Dental Care for Children

A child’s dental care begins at birth. A pregnant woman’s diet affects the development of her unborn child’s teeth, which needs sufficient nutrients to be healthy. Pregnancy can also cause changes in a woman’s dental health. A woman should inform her dentist if she is pregnant to receive appropriate dental treatment. Routine dental care is contraindicated at certain stages of pregnancy.

How can I care for my baby’s gums?

Mouth care should begin at birth. After each feeding, gently wipe the baby’s gums with a soft, damp washcloth or a gauze pad.

What about teething?

The discomfort of teeth entering the mouth can cause your baby to become irritable. You can ease pain by lightly rubbing the baby’s gums with a clean finger or a wet gauze pad. A cold teething ring can also help to soothe your baby’s tender gums.

When will my baby’s teeth come in?

Central incisor: 6-12 months Lateral incisor: 9-16 months Canines: 16-23 months First molars: 13-19 months Second molars: 22-33 months

Teeth begin forming in your baby even before birth. All 20 primary teeth – also called baby teeth – are present in the jawbones at birth. The lower two front teeth are the first to erupt. This occurs somewhere around six months after birth. Do not be concerned if your baby is a little late. The numbers are only an average. By age 3, all 20 primary teeth should be present.12

Dental Emergency


When should be the first dental visit?

Your child should visit the dentist by his first birthday. You can make the first visit to the dentist enjoyable and positive. Tell your child in advance that someone will look at his teeth and clean them. Allow the dentist and her staff to introduce other procedures. Your dentist will examine your child’s mouth for early signs of decay or other problems. The dentist will also tell you many things you will need to know about helping your child grow up cavity-free.

What kind of toothbrush/paste should I choose?

When the first teeth appear, use a children’s soft-bristle toothbrush to clean them. Ensure that you do not use any toothpaste on the brush for children younger than 3-4 years (until they can understand instructions so as not to ingest the toothpaste, which can be harmful due to fluoride content). The amount of toothpaste to be used on children’s brushes should not be more significant than the size of a small pea.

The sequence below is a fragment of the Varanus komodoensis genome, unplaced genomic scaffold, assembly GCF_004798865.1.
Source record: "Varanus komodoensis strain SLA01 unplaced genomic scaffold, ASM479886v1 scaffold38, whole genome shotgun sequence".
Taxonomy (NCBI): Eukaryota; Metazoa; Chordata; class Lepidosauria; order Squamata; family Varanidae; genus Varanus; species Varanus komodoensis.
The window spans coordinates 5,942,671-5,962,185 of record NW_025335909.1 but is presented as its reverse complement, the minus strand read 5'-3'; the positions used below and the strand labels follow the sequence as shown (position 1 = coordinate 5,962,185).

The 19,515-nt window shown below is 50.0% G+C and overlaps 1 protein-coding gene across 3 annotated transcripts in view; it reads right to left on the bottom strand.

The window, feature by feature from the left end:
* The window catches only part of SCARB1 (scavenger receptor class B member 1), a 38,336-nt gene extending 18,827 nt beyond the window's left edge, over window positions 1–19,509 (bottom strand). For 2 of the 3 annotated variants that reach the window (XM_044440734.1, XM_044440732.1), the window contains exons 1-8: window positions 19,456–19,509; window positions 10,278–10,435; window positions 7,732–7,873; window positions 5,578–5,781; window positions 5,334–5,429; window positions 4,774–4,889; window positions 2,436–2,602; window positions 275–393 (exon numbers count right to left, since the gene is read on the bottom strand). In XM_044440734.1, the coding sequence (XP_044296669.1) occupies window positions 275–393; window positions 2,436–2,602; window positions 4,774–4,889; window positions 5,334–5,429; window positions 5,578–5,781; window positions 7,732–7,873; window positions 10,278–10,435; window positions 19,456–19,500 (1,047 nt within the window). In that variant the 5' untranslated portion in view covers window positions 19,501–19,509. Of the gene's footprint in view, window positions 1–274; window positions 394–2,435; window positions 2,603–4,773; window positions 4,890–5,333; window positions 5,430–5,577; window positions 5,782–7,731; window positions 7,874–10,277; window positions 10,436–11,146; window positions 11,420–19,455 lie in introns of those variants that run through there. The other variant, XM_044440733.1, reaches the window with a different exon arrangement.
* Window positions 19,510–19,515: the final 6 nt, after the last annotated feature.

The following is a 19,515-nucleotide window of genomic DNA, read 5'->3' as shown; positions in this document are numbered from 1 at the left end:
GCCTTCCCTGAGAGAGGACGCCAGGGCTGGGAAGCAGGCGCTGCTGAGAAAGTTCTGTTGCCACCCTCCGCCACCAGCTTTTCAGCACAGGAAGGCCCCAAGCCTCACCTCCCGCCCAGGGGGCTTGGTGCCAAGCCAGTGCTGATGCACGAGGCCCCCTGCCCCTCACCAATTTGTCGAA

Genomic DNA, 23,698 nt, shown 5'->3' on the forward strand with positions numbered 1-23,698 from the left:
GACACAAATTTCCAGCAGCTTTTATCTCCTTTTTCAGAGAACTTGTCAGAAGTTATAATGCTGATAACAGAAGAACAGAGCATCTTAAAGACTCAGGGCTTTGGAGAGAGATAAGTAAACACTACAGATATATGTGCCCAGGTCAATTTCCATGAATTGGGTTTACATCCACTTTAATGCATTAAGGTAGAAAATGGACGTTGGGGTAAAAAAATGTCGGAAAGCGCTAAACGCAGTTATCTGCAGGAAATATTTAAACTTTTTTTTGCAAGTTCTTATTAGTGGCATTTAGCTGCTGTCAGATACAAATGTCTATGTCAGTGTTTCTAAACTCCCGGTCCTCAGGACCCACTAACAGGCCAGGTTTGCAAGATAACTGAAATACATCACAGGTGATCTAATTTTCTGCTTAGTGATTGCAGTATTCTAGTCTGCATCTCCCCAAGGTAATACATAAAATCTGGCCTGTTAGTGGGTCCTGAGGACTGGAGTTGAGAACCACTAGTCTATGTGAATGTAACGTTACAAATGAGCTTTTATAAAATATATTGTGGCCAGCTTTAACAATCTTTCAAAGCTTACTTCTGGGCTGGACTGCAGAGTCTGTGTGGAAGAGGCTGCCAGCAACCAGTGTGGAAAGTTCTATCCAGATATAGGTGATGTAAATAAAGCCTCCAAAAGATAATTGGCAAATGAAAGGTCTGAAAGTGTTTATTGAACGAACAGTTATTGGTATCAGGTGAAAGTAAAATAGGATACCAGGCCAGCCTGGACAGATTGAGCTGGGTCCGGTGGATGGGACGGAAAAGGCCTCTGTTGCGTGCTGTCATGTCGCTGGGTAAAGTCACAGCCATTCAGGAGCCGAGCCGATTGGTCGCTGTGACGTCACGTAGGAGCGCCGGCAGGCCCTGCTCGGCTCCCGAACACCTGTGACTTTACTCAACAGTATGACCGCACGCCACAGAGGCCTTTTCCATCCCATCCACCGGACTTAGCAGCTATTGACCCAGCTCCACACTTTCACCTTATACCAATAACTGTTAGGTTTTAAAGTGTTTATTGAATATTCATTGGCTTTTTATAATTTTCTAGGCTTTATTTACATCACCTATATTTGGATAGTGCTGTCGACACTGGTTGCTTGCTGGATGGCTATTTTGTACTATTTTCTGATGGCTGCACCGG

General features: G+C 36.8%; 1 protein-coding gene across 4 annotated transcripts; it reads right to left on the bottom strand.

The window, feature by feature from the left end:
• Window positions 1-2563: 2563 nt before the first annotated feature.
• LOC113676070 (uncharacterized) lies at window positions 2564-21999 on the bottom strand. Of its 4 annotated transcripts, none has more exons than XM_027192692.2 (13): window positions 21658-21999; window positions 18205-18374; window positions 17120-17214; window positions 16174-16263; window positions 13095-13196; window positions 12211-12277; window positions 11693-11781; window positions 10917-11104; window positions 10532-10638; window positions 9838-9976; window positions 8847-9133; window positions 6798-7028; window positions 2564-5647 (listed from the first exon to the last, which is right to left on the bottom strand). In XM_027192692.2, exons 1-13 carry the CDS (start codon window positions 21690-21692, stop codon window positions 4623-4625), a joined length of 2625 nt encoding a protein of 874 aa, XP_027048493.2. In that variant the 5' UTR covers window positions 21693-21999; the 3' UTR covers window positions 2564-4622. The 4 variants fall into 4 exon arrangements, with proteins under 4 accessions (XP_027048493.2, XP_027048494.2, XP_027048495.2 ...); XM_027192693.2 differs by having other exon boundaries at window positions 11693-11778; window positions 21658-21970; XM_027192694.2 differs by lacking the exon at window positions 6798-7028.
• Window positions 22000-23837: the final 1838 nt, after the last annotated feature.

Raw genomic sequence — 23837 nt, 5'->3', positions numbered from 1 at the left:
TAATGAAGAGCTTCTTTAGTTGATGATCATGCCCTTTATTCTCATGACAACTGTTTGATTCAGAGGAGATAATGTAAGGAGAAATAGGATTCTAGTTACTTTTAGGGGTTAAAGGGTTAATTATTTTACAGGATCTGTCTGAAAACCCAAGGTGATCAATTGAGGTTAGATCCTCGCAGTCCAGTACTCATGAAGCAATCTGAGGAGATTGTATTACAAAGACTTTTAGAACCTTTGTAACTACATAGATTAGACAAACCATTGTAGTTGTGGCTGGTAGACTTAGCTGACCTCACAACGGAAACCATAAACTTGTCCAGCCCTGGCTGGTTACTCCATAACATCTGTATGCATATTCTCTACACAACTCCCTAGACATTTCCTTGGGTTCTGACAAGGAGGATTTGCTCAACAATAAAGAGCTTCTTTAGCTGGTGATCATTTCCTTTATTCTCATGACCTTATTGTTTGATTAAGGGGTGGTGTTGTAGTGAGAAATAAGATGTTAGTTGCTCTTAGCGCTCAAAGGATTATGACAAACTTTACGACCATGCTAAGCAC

The following early warning signs may indicate that your child should have an Orthodontic Examination.

  • Early or late loss of primary teeth
  • Difficulty in biting or chewing
  • Mouth breathing
  • Finger-sucking or other oral habits crowded, misplaced, or blocked out teeth.
  • Speech difficulty
  • Biting the cheek
  • Protruding teeth
  • Teeth that meet abnormally or do not meet at all.

What age is ideal for Orthodontic treatment?

Tooth movements are done ideally after all permanent teeth erupt, i.e., after 12 years. But growth modifications must be done at an earlier age, i.e., 6-10 years.

How do Orthodontists straighten teeth?

Tooth movement is accomplished by light pressure applied to teeth using brackets & other attachments.

Will it hurt?

Discomfort lasting 48 to 72 hours is seen when we start moving teeth. Each subsequent adjustment will cause minor pain, although patients report less discomfort as the treatment progresses.

How long will treatment take?

The average treatment time varies from 12 months to 24 months. Minor space closing etc. can be achieved in a few months.

Will the improvement be permanent?

Proper use of retainers following treatment will minimize minor movements or relapse.


Is Root canal treatment painful?

Root canal treatment does not cause pain; it relieves pain. Most patients see their dentist when they have a severe toothache. Damaged tissues can cause toothache. Root canal treatment is the pain you feel. With the latest technologies and anesthetics, root canal treatment today is no more uncomfortable than having a filling placed.

Can Root canal treatment cause illness?

Root canal treatment is a safe and effective procedure. Research has shown no relationship between the presence of root canal-treated teeth and illness.

Are there any alternatives to root canal treatment?

If root canal treatment is indicated, there is no alternative but an extraction. Root canal treatment deals with the inner aspects of a tooth, unlike other dental procedures. If such treatment is not possible, then the tooth should be extracted.

Should the tooth be extracted rather than go in for root canal treatment?

The cost or simplicity of a tooth extraction might seem attractive compared to RCT, but this solution might not be the long run’s easiest or least expensive treatment choice. When a tooth is missing, neighboring teeth sometimes shift significantly. This can have a significant impact on dental health. Even the removal of a single tooth can lead to problems related to chewing, problems with the jaw joint, and predispose the teeth, which have shifted to issues as well.